Research articles that will be published in the October 2008 issue of BioScience are as follows:
Fungal Community Ecology: A Hybrid Beast with a Molecular Master.
Kabir G. Peay, Peter G. Kennedy, and Thomas D. Bruns.
DNA-based techniques have in recent years allowed the systematic exploration of fungal diversity for the first time. Results show extremely high diversity and variability of fungi in natural environments, the explanation for which is unknown. High-throughput DNA sequencing has the potential to characterize this diversity in a class of organisms that is ecologically hugely significant worldwide.
Consequences of More Extreme Precipitation Regimes for Terrestrial Ecosystems.
Alan K. Knapp and colleagues.
The authors present a scheme for analyzing the effects on ecosystems of expected changes in patterns of precipitation. Moist ecosystems can be expected to suffer more water stress, while arid ecosystems are thought likely to have increased water availability. Wetlands are predicted to experience low-oxygen conditions less frequently.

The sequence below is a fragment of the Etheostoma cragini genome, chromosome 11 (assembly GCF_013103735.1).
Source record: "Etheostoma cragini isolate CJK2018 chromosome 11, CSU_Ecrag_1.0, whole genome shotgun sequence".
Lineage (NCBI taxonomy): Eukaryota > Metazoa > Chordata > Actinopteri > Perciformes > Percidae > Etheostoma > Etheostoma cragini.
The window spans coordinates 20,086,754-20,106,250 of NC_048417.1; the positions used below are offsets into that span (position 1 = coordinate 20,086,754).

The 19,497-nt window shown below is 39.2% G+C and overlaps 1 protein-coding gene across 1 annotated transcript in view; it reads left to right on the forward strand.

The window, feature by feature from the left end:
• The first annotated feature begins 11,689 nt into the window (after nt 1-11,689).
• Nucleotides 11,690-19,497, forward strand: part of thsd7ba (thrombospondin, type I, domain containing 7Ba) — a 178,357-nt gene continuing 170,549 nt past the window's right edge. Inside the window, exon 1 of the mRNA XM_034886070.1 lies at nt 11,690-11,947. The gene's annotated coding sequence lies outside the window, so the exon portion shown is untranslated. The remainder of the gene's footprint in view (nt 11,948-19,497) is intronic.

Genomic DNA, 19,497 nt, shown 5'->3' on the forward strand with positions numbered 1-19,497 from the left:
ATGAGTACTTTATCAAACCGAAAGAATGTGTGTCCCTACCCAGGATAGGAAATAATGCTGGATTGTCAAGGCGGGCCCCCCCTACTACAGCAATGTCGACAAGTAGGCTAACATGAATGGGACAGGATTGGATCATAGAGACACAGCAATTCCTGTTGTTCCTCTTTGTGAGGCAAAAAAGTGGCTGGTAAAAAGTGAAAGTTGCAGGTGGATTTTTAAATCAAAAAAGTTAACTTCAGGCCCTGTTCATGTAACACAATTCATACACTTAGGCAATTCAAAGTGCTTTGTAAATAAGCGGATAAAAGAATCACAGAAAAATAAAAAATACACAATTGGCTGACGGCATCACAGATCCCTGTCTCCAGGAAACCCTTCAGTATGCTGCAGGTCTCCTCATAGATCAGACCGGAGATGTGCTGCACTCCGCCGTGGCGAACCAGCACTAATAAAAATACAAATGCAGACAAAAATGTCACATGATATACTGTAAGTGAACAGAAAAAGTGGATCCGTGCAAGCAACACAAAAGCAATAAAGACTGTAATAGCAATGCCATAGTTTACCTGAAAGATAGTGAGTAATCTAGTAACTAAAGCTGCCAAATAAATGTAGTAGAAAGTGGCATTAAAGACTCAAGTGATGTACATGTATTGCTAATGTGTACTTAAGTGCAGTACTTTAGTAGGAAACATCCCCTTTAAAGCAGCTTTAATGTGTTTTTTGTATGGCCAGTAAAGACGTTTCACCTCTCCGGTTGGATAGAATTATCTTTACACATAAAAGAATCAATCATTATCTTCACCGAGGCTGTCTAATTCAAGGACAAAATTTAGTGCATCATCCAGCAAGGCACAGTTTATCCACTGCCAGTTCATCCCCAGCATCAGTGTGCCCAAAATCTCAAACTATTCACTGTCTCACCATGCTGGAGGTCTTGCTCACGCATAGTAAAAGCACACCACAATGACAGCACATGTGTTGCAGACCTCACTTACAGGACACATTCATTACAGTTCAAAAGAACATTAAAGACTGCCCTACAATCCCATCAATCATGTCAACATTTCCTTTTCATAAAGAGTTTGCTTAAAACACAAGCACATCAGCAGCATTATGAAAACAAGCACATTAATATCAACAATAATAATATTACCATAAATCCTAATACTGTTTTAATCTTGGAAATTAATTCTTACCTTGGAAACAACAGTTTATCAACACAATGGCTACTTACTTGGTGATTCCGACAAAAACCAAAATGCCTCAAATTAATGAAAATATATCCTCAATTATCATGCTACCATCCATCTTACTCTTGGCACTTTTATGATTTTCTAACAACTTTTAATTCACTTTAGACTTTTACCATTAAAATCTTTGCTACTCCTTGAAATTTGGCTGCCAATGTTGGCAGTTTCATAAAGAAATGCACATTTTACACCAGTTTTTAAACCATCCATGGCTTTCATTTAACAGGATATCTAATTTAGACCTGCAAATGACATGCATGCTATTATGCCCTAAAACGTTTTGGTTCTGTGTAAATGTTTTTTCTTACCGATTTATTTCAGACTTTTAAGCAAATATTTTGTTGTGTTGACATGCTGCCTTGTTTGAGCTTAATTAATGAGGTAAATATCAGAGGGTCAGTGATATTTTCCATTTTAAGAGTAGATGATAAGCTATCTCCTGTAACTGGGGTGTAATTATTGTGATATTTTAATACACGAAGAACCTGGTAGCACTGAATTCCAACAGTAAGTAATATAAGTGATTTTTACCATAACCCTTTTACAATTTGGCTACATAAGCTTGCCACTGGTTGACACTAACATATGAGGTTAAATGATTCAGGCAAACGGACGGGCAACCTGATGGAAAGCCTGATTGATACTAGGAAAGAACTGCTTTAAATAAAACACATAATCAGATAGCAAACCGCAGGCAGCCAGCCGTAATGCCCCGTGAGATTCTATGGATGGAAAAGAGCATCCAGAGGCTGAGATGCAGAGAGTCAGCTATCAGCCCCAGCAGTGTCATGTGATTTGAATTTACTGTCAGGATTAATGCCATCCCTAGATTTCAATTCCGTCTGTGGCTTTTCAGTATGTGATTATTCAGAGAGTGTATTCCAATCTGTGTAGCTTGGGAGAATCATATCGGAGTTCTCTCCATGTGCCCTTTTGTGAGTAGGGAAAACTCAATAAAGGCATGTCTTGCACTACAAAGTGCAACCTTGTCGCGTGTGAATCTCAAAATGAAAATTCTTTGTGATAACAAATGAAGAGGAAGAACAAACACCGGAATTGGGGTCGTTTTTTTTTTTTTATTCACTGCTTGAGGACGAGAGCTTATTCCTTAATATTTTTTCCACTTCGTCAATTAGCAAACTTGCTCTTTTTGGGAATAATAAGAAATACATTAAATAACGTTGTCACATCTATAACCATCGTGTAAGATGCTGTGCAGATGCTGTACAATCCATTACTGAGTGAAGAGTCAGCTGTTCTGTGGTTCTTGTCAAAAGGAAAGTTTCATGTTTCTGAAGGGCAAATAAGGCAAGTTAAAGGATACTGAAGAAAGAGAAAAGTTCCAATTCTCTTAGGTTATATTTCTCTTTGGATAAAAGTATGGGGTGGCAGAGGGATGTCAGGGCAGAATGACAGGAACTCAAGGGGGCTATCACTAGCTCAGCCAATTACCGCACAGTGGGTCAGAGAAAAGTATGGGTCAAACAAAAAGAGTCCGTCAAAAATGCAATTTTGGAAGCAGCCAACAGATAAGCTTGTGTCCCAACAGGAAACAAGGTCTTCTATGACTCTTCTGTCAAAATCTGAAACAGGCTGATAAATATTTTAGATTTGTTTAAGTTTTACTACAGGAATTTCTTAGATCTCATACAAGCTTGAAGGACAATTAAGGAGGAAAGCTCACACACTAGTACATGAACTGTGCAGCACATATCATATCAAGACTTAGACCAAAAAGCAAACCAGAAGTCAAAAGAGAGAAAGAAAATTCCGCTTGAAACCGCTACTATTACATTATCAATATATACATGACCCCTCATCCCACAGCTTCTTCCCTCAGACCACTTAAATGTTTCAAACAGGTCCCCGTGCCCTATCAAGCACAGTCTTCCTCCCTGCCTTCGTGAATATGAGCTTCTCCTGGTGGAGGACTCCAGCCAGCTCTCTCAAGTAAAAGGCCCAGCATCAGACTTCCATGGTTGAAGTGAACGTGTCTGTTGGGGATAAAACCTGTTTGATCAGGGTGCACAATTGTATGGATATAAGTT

Modeling the Developing Drosophila Brain: Rationale, Technique, and Application.
Volker Hartenstein, Albert Cardona, Wayne Pereanu, and Amelia Younossi-Hartenstein.
Modern digital modeling programs provide the opportunity to develop detailed three-dimensional maps of even such a complex structure as a brain. Modeling the developing brain of the fruit fly, the favorite experimental animal of geneticists, is providing new insights into how the process unfolds, and can reveal the effects of particular genes at various scales. Eventually, complete brain maps showing the interconnections of individual neurons should be achievable.
Comparing Ecosystem Goods and Services Provided by Restored and Native Lands.
Walter K. Dodds, Kymberly C. Wilson, Ryan L. Rehmeier, G. Layne Knight, Shelly Wiggam, Jeffrey A. F
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American Institute of Biological Sciences